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Earthquake research Earthquakes have always been a part of the geological life of planet Earth, but it has only been since 1935 that the Richter scale has been used to measure them. Research the five largest earthquakes to have been recorded on the Richter scale. Use information from a number of sources to complete the table.

2.

Hypocentre depth

Direct damage

Additional effects

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Total fatalities

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Richter scale reading

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Location and year


How are volcanic eruptions monitored? Content focus: Inquiry skills focus:

Answers

Monitoring volcanoes to predict eruptions

Page 52 1. Monitoring volcanoes provides scientists with useful information to help them predict when a volcano is getting ready to erupt so people can prepare to evacuate. 2. With future eruptions, people will know how far from the volcano volcanic deposits will fall. This determines how far away people will need to travel to be safe from the deposits. 3. (a) spectrometer (b) seismometer (c) tiltmeter/geodimeter 4. magma 5. (a) false (b) false (c) true 6. You would alert authorities to follow an established action plan as soon as possible. Reduced gas emissions means that gas escape routes may have been blocked and pressure is building. If an eruption occurs, it is likely to be explosive. 7. The land around volcanoes is very fertile due to mineral deposits from volcanic eruptions. The risk of danger is offset by the benefits for farming.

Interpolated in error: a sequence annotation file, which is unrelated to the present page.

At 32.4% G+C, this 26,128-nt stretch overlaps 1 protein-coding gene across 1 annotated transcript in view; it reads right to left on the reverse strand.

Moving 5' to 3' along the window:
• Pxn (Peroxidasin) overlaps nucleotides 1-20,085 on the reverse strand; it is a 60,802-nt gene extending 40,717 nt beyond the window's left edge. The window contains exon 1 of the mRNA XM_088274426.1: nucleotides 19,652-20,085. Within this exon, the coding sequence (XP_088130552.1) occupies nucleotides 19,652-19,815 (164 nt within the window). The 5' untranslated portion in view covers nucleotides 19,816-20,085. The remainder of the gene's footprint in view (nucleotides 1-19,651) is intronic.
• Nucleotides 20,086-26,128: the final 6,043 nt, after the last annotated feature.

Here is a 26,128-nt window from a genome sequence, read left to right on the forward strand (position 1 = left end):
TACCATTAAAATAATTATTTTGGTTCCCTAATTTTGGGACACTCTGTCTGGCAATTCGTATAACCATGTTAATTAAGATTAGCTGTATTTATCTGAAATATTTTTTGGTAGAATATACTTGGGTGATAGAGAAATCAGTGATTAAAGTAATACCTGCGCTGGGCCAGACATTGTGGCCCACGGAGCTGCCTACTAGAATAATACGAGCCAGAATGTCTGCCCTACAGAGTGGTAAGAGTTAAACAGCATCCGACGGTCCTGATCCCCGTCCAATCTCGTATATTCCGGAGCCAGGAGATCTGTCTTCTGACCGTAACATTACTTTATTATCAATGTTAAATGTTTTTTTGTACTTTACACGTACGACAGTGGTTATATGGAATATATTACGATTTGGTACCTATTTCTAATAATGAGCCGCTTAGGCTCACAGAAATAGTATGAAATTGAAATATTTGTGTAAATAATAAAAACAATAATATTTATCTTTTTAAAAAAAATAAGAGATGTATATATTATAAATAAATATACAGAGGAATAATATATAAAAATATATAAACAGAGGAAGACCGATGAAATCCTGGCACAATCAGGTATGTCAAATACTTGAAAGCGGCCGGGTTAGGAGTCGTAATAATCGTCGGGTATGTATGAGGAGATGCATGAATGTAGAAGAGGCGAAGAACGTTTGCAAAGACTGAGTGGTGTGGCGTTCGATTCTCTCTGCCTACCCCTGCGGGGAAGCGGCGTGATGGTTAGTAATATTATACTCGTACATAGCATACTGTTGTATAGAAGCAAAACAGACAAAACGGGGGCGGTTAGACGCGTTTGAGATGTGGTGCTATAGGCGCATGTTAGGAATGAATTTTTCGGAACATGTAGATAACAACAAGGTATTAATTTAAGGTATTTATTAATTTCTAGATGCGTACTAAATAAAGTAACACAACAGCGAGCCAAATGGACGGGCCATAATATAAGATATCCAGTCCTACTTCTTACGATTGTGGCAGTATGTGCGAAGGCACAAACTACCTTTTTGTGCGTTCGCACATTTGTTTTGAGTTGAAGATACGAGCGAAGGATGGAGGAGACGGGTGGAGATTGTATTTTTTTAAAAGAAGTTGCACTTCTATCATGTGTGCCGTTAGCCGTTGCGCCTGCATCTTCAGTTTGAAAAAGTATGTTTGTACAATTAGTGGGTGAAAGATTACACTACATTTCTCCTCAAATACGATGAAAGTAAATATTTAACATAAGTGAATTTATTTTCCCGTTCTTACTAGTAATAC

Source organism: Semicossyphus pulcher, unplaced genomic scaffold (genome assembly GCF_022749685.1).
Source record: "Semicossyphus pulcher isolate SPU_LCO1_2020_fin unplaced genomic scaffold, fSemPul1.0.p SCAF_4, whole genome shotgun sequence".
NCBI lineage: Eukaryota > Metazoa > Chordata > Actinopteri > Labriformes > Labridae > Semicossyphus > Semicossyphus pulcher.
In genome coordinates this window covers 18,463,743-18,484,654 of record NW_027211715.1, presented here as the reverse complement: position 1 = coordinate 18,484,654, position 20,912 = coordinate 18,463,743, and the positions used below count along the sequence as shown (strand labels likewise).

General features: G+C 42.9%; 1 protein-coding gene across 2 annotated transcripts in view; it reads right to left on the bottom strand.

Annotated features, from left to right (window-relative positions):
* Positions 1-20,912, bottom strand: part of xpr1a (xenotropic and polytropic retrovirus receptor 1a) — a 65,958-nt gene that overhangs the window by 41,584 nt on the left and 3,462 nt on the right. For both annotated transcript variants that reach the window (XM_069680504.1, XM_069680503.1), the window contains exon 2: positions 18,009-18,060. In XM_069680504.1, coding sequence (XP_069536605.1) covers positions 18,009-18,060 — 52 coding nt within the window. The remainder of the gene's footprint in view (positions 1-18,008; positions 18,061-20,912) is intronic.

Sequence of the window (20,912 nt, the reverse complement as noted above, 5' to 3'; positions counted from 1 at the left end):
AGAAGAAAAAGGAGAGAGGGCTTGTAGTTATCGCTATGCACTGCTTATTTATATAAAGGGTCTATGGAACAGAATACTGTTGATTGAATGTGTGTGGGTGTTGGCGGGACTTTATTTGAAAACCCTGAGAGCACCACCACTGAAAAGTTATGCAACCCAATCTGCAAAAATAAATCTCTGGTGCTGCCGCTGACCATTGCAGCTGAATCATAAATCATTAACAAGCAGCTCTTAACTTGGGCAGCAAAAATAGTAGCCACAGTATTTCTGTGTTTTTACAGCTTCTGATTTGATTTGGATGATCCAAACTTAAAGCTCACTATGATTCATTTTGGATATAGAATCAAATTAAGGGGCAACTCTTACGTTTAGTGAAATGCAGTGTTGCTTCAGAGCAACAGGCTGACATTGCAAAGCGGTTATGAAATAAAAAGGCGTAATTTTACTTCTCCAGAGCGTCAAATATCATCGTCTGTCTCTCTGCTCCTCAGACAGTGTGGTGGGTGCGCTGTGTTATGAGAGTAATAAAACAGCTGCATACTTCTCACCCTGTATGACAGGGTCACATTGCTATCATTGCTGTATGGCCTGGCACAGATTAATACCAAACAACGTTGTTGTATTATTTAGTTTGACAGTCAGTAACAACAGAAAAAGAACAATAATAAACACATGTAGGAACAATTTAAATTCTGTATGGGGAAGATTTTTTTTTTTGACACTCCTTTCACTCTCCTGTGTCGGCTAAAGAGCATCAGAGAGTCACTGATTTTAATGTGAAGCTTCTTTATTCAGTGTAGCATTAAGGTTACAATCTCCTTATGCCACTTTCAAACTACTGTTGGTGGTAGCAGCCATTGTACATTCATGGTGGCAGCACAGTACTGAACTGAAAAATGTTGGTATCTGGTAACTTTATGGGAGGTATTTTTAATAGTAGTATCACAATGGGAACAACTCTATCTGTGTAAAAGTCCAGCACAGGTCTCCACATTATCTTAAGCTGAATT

Questioning and predicting Planning and conducting Processing and analysing data and information Evaluating Communicating

Background information

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• Because earthquakes are related to volcanic activity, seismology can be used to detect frequent earth tremors that can indicate the possible eruption of a volcano. These vibrations, known as volcanic tremors, are the result of interactions between magma and rocks in the Earth’s crust. People living within range of an active volcano may be familiar with volcanic tremors as they can cause buildings to shake. The signal of a volcanic tremor has been used to predict the eruption of some volcanoes where monitoring is in place; for example: Mt Redoubt in 1989 and Popocatépetl in 2000.

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Science as a Human Endeavour page Use and influence of science Teacher check A list of volcanic eruptions may be found at websites such as <http://www.infoplease.com/ips/A0763388.html>. Students should expand on these by researching each volcanic eruption specifically.

• The purpose of monitoring volcanoes is to be able to inform those living near them of the possible event of an eruption. Communication among scientists, officials and the community, and the development of an emergency plan, is essential if lives are to be saved.

Preparation

The lessons

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• Pages 51 and 52 should be used together.

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• Two helpful resources which the teacher may need include a large colour map of the Pacific Ring of Fire with notable volcanic eruptions marked, and a large map showing the tectonic plates in the same region.

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• Useful websites: − <http://www.weatherwizkids.com/weather-volcano.htm> − <http://www.geo.mtu.edu/volcanoes/hazards/primer/>

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• Discuss why people might choose to live near a known active volcano. • Discuss and make a list of the criteria that is used to predict volcanic eruptions. Revise the movement of tectonic plates and causes of seismic activity from pages 38–41. For the activity on page 53, students will require access to the internet.